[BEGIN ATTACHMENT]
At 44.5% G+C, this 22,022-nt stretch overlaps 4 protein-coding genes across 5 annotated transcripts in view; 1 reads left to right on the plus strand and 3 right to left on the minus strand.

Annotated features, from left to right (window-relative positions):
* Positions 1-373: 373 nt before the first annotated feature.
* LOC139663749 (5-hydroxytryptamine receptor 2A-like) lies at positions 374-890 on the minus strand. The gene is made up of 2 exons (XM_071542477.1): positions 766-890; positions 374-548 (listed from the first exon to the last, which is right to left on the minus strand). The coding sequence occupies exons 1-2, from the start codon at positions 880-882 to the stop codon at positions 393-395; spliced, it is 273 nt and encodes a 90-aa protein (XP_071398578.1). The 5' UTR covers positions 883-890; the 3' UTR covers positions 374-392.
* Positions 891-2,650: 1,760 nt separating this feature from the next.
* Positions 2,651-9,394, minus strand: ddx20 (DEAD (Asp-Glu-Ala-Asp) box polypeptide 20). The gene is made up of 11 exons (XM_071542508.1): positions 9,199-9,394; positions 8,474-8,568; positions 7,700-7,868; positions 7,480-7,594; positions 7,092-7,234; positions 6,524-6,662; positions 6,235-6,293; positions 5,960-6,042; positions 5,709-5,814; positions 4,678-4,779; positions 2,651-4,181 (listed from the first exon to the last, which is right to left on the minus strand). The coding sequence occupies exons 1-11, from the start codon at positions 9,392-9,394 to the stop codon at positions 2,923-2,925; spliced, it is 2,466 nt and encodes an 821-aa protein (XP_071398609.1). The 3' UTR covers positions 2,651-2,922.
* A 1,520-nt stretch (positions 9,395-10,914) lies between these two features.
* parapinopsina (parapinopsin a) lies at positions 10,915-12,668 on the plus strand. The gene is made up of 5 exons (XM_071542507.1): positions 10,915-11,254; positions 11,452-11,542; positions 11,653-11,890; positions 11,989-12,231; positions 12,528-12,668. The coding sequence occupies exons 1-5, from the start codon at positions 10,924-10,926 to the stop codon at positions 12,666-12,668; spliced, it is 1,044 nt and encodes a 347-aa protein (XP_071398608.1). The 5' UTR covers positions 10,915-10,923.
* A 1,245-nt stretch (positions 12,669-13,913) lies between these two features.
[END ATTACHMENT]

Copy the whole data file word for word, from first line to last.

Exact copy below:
At 44.5% G+C, this 22,022-nt stretch overlaps 4 protein-coding genes across 5 annotated transcripts in view; 1 reads left to right on the plus strand and 3 right to left on the minus strand.

Annotated features, from left to right (window-relative positions):
* Positions 1-373: 373 nt before the first annotated feature.
* LOC139663749 (5-hydroxytryptamine receptor 2A-like) lies at positions 374-890 on the minus strand. The gene is made up of 2 exons (XM_071542477.1): positions 766-890; positions 374-548 (listed from the first exon to the last, which is right to left on the minus strand). The coding sequence occupies exons 1-2, from the start codon at positions 880-882 to the stop codon at positions 393-395; spliced, it is 273 nt and encodes a 90-aa protein (XP_071398578.1). The 5' UTR covers positions 883-890; the 3' UTR covers positions 374-392.
* Positions 891-2,650: 1,760 nt separating this feature from the next.
* Positions 2,651-9,394, minus strand: ddx20 (DEAD (Asp-Glu-Ala-Asp) box polypeptide 20). The gene is made up of 11 exons (XM_071542508.1): positions 9,199-9,394; positions 8,474-8,568; positions 7,700-7,868; positions 7,480-7,594; positions 7,092-7,234; positions 6,524-6,662; positions 6,235-6,293; positions 5,960-6,042; positions 5,709-5,814; positions 4,678-4,779; positions 2,651-4,181 (listed from the first exon to the last, which is right to left on the minus strand). The coding sequence occupies exons 1-11, from the start codon at positions 9,392-9,394 to the stop codon at positions 2,923-2,925; spliced, it is 2,466 nt and encodes an 821-aa protein (XP_071398609.1). The 3' UTR covers positions 2,651-2,922.
* A 1,520-nt stretch (positions 9,395-10,914) lies between these two features.
* parapinopsina (parapinopsin a) lies at positions 10,915-12,668 on the plus strand. The gene is made up of 5 exons (XM_071542507.1): positions 10,915-11,254; positions 11,452-11,542; positions 11,653-11,890; positions 11,989-12,231; positions 12,528-12,668. The coding sequence occupies exons 1-5, from the start codon at positions 10,924-10,926 to the stop codon at positions 12,666-12,668; spliced, it is 1,044 nt and encodes a 347-aa protein (XP_071398608.1). The 5' UTR covers positions 10,915-10,923.
* A 1,245-nt stretch (positions 12,669-13,913) lies between these two features.